Code of Conduct case—lack of respect and courtesy and dishonesty by team leader

An employee who was a team leader was found to have breached a number of elements of the Code of Conduct for requesting topless photographs from a junior member of his team and for lying to his manager about his behaviour. The employee was reduced in classification.

The employee argued that the behaviour was private behaviour between consenting adults. It had not offended the junior member of his team, who had found it funny and had willingly complied with the requests. The employee apologised for lying to his manager, arguing that it was done before he was aware that he was under investigation and that he lied to protect the reputation of his junior colleague.

The Merit Protection Commissioner found that the conduct had occurred in the course of employment as the majority of requests for photographs occurred in the workplace and the photographs were viewed in the workplace.

The Merit Protection Commissioner also found that the behaviour was a breach of the requirement in section 13(3) of the Code of Conduct to treat others with respect and courtesy. The Merit Protection Commissioner noted that the standards in the Code of Conduct were objective, not subjective standards. Even though the junior team member was not offended by the requests, the Merit Protection Commissioner was of the opinion that a reasonable observer would conclude that such behaviour was lacking in respect and courtesy. This is because the behaviour failed to demonstrate professional esteem and regard for the junior colleague and was behaviour that in many contexts, including a professional workplace, would be considered impolite.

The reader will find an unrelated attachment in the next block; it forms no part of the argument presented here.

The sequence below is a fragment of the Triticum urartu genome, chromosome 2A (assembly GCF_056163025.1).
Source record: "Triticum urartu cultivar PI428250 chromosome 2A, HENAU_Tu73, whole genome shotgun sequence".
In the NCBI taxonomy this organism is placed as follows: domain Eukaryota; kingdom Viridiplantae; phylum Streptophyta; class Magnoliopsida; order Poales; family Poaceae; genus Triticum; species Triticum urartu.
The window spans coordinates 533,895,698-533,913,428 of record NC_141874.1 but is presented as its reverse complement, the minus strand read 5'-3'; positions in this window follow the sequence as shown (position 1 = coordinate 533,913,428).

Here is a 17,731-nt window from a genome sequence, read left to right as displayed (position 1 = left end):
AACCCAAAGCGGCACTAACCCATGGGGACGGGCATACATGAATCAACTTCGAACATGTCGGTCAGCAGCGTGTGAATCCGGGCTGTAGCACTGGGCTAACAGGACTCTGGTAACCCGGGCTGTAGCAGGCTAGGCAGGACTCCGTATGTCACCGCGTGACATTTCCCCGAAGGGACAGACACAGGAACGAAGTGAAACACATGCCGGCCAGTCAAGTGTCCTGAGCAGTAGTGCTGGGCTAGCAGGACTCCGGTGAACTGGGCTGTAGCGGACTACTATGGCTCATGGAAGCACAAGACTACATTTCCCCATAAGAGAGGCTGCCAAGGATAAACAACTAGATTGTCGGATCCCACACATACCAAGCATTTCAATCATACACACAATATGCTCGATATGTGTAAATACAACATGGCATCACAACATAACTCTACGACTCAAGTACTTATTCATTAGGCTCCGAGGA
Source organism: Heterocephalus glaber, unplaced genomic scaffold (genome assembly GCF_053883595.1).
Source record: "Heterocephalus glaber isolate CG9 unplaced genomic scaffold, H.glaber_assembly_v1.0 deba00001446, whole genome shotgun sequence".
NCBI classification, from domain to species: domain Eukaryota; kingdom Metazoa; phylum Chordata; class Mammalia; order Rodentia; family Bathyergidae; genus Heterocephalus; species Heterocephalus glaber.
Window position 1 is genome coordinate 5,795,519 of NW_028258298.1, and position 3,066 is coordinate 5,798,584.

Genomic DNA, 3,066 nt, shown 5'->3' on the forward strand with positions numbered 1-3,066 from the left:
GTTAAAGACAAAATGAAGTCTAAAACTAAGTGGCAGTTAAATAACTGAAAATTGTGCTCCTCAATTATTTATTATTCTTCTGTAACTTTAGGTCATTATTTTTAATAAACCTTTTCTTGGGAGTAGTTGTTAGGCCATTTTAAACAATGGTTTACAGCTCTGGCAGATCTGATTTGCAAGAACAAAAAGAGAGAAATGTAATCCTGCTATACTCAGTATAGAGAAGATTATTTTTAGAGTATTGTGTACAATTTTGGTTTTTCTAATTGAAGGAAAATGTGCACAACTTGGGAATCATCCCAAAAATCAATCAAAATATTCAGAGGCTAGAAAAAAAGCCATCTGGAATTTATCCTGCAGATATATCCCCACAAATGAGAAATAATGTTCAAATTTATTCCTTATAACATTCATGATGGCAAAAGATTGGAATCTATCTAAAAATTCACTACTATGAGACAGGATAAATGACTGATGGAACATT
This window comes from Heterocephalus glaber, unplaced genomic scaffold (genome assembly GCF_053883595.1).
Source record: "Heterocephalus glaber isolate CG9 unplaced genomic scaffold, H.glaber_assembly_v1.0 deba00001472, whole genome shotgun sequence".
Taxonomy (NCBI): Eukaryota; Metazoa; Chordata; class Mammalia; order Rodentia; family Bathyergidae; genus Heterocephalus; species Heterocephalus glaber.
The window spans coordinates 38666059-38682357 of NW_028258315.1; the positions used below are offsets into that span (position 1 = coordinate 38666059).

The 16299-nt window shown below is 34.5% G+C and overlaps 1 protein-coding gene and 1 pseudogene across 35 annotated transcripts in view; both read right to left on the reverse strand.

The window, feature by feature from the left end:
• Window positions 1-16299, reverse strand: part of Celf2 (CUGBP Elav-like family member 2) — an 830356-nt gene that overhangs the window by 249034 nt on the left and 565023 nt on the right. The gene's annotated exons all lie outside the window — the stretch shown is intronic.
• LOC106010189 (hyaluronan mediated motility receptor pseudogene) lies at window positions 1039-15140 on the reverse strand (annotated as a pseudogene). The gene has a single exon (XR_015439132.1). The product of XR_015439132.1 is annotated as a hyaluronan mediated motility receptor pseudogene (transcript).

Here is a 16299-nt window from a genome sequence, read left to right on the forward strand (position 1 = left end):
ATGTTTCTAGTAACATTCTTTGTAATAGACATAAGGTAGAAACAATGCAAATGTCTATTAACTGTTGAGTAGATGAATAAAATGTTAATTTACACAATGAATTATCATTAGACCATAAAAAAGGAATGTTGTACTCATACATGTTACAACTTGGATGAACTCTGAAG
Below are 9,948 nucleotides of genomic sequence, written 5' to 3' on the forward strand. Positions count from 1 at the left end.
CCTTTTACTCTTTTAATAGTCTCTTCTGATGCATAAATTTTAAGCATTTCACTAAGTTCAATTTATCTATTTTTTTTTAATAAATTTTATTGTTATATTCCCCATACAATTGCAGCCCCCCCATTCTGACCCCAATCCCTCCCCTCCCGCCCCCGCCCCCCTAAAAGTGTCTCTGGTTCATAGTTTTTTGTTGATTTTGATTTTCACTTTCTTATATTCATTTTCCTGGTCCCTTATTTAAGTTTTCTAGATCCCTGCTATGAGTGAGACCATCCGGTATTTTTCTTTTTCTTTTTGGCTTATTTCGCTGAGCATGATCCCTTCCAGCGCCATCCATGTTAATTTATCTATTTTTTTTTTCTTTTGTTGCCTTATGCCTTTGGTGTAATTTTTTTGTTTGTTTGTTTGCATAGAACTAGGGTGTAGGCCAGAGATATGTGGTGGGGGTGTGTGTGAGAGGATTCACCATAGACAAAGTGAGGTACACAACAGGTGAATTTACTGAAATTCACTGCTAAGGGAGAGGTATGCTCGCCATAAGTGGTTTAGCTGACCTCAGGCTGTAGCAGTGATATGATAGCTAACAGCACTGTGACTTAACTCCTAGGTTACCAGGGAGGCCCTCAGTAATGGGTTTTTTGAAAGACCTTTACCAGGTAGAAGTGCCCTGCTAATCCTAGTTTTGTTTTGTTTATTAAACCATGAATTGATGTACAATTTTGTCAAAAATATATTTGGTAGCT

When considering sanction, the Merit Protection Commissioner noted that there was evidence that the employee tolerated and indeed participated in unprofessional behaviour with his team more generally, including sexual innuendo. The Merit Protection Commissioner considered that the employee's requests for photographs were characteristic behaviour.

The employee argued that had he known that he was under investigation he would have been truthful. The Merit Protection Commissioner noted that the employee had an obligation at all times to be truthful to his employer about matters relating to his employment, not just in the circumstances of a formal investigation.

The Merit Protection Commissioner viewed the behaviours as very serious and considered that they potentially warranted termination of employment, except for the existence of significant mitigating factors relating to the employee's personal circumstances and that he had no previous findings of misconduct. The Merit Protection Commissioner therefore confirmed the sanction of a reduction in classification.